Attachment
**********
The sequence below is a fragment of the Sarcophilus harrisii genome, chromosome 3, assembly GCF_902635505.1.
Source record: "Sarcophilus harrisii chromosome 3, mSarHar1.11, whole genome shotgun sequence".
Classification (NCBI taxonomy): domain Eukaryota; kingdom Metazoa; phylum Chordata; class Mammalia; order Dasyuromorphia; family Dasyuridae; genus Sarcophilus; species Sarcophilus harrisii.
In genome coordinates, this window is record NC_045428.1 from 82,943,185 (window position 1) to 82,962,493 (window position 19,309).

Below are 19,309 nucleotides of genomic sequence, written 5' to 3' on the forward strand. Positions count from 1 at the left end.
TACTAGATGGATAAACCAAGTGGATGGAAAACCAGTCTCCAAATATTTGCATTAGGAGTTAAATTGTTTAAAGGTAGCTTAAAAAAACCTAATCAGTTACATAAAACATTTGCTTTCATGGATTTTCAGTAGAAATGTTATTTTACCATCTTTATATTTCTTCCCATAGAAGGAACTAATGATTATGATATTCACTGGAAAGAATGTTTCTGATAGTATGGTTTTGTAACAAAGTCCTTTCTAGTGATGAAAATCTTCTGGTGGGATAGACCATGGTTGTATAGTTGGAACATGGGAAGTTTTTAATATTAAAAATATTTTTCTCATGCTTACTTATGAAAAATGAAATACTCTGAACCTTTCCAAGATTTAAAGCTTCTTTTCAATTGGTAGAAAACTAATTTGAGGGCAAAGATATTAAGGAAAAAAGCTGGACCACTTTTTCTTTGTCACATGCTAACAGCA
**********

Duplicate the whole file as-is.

The sequence below is a fragment of the Sarcophilus harrisii genome, chromosome 3, assembly GCF_902635505.1.
Source record: "Sarcophilus harrisii chromosome 3, mSarHar1.11, whole genome shotgun sequence".
Classification (NCBI taxonomy): domain Eukaryota; kingdom Metazoa; phylum Chordata; class Mammalia; order Dasyuromorphia; family Dasyuridae; genus Sarcophilus; species Sarcophilus harrisii.
In genome coordinates, this window is record NC_045428.1 from 82,943,185 (window position 1) to 82,962,493 (window position 19,309).

Below are 19,309 nucleotides of genomic sequence, written 5' to 3' on the forward strand. Positions count from 1 at the left end.
TACTAGATGGATAAACCAAGTGGATGGAAAACCAGTCTCCAAATATTTGCATTAGGAGTTAAATTGTTTAAAGGTAGCTTAAAAAAACCTAATCAGTTACATAAAACATTTGCTTTCATGGATTTTCAGTAGAAATGTTATTTTACCATCTTTATATTTCTTCCCATAGAAGGAACTAATGATTATGATATTCACTGGAAAGAATGTTTCTGATAGTATGGTTTTGTAACAAAGTCCTTTCTAGTGATGAAAATCTTCTGGTGGGATAGACCATGGTTGTATAGTTGGAACATGGGAAGTTTTTAATATTAAAAATATTTTTCTCATGCTTACTTATGAAAAATGAAATACTCTGAACCTTTCCAAGATTTAAAGCTTCTTTTCAATTGGTAGAAAACTAATTTGAGGGCAAAGATATTAAGGAAAAAAGCTGGACCACTTTTTCTTTGTCACATGCTAACAGCA